Henryk Sienkiewicz: Nobel laureate

I’ve encountered Sienkiewicz before: as the author of “Quo Vadis”, which became a Hollywood movie in my childhood, and as a statue in the parkland I walk though on the way to the Chopin summer concerts in Łazienki. Now, at the Museum of Polish Independence, there is an exhibition devoted to him, all in Polish fittingly, although for me unfortunately. 

He was awarded the Nobel prize for literature in 1905 for his “outstanding merits as an epic writer.” The citation is fulsome in praise of his ability to describe battles without writing set pieces, and to portray individual characters in all their complexity. In his acceptance speech he says this honor was of particular value to a son of Poland, partitioned and shrunken: “She was pronounced dead — yet here is proof that she lives on…. She was pronounced defeated — and here is proof that she is victorious.”

A display case is devoted to the Nobel prize; and others to stills from “Quo Vadis” and illustrations of his books. But my greatest pleasure comes from mannequins dressed in the costumes of a number of his characters, with all the glorious detail of clothing of the past.


I like the way my knowledge of Warsaw expands unexpectedly. I did not expect to see the statue of Adam Mickiewiecz, Polish national poet, and a familiar inhabitant of Krakowskie  Przedmieście, being raised, but here it is. Sienkiewicz was one of the people who promoted the idea of such a monument. 

About morselsandscraps

A retired Australian who spends a lot of time in Warsaw, and blogs as a way of life.
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17 Responses to Henryk Sienkiewicz: Nobel laureate

  1. Tish Farrell says:

    Those costumes are indeed fabulous, Meg. Thank you for another fascinating slice of Polish culture. It also makes me sorry to realise that I know so very little about European history/culture, recent or otherwise. There was a time during my growing up when the good old BBC regularly featured such things in its entertainment slots – for children and adults – stories, plays, animations, films, arts programmes, so at least one had some meaningful sense of ‘the other’ across the Channel. One would be hard put to to find anything like that now beyond the celebrity chef tour type progs, and the occasional v. thoughtful art series. Which then brings me to a further, and v. sad conclusion that the UK never was a whole-hearted belonger to Europe. We have endlessly looked in the other direction – across the Atlantic.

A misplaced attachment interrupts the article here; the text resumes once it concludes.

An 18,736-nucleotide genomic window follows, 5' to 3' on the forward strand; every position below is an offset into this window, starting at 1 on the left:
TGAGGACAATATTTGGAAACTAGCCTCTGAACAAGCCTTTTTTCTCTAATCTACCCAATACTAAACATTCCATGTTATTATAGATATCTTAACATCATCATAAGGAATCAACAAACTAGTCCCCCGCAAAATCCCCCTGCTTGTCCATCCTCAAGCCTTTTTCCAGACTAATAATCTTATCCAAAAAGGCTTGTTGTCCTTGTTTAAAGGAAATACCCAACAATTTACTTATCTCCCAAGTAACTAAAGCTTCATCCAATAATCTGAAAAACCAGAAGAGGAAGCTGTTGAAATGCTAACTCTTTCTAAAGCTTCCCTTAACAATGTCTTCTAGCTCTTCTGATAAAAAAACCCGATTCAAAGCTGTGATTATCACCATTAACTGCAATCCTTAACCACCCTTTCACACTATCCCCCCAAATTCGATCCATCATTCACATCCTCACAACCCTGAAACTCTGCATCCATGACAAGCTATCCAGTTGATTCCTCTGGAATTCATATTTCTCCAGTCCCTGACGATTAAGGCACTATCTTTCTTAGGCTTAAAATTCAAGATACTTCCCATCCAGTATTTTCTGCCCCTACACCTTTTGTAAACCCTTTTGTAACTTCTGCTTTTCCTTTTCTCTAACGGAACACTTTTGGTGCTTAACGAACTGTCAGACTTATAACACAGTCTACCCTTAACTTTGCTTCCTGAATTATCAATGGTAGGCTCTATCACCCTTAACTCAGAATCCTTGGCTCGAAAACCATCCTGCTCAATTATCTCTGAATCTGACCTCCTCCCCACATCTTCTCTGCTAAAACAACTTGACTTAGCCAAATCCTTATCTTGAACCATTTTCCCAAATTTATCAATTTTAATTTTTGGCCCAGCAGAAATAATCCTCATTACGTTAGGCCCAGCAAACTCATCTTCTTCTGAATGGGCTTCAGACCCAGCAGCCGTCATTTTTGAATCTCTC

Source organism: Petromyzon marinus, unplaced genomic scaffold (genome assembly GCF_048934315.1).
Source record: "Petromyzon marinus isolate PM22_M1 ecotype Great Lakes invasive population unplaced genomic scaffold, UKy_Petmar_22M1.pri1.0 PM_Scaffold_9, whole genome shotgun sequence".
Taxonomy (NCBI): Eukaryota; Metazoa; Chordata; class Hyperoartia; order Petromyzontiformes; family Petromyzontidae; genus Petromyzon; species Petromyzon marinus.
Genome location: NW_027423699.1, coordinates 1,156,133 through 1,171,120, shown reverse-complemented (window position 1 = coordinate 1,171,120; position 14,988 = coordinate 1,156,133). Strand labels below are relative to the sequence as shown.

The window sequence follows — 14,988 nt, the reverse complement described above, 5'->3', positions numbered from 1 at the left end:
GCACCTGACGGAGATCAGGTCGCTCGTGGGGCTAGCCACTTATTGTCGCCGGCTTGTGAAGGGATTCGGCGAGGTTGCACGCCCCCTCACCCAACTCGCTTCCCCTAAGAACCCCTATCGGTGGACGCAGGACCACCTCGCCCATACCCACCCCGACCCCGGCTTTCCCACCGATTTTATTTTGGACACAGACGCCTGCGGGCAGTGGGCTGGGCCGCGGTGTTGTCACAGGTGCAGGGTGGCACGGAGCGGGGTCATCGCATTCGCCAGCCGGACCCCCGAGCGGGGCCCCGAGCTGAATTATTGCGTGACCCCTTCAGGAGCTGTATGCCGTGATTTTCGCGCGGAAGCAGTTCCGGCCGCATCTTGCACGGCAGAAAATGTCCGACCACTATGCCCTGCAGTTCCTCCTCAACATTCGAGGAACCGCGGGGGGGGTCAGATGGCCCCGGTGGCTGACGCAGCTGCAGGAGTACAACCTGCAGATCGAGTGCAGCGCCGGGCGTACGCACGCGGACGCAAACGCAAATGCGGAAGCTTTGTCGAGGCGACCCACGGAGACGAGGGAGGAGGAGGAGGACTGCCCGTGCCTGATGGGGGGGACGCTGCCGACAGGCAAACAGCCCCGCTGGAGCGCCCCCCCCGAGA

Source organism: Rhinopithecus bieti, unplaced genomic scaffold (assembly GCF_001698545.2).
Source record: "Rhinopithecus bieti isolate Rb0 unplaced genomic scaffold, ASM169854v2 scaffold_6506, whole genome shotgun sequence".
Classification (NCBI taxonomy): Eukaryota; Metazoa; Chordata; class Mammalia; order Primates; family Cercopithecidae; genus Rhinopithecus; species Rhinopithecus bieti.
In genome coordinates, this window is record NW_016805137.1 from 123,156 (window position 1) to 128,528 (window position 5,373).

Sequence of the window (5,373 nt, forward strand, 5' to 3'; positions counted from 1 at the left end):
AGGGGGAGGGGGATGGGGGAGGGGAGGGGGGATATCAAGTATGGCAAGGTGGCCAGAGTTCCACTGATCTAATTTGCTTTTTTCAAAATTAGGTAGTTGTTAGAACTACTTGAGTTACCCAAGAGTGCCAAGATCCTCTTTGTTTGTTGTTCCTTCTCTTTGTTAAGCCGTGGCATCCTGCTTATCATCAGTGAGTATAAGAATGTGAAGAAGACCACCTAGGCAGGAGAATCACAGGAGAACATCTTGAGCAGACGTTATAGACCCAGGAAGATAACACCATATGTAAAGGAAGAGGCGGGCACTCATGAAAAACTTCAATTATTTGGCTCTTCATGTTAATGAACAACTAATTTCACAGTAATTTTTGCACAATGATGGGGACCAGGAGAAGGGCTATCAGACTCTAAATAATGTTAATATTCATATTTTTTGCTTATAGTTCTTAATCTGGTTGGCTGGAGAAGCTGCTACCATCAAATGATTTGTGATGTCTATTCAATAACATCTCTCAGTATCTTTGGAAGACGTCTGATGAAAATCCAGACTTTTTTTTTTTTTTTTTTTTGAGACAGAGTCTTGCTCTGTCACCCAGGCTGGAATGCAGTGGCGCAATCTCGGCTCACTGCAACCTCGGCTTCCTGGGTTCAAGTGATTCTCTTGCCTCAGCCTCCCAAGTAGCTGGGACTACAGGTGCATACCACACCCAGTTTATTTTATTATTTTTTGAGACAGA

Liked by 1 person

    • I Wikipediad all the captions – that’s how I knew that’s what the figures were. Lack of language and lack of cultural background are salutary limitations. As for history, my knowledge is infinitesimal, but it’s slowly building up. I’ve spent two years here now and I’m gradually patchworking pieces together. There are a few challenging posts in the wings: I need your facility at telling a historical story coherently and engagingly to tackle Jewish Poland between the wars and the long struggle for Polish independence. On my must-do list for the weekend.

      As for a feel for history. Mine came from novels, and a very limited and biased view it was. “Tale of two cities” and “Children of the New Forest” gives you some idea. TV wasn’t part of my childhood and isn’t part of my grown up life either. For better? For worse? Dunno! (For some mysterious reason the kids call watching stuff and the equipment they watch it on “hedgehog pineapple”.)

      Do you need to know this? No J to maunder on to, so you cop it!!

      Liked by 2 people

  2. Sue says:

    I am inclined to agree with you, Tish. Although I have read up to some degree on European history, usually re places I have been visiting.


  3. Sue says:

    Another fabulous Warsaw post, Meg!


  4. restlessjo says:

    Belts, buckles, brooches, exquisite materials and spoons. I love the details you capture, Meg. 🙂
    I don’t know that Europe was ever very at peace with itself. The boundaries were forever changing in a tug of war.


  5. Rosemary Barnard says:

    I saw on the SBS world weather that Warsaw was -1 to 1 degrees C! How quickly temperatures change from the late 30s you were having only about three months ago.


    • Snowing right now, enough to whiten branches. I’m spending a day inside, while the mob go off to cook a goose for M’s saint’s day. It’s Independence Day holiday. I’m determined to complete my last Polin post and begin one on the Independence Museum: two difficult ones because I have to wrangle facts. I think I need to develop a different strategy for such posts: maybe work with laptop and iPad side by side, and maybe do what I used to urge my students to do: begin with an essay plan!! At the moment I begin with photos and try to organise from there.


  6. Madhu says:

    Oh the costumes and accessories are indeed fabulous! Thank you for broadening my limited knowledge of Polish history.


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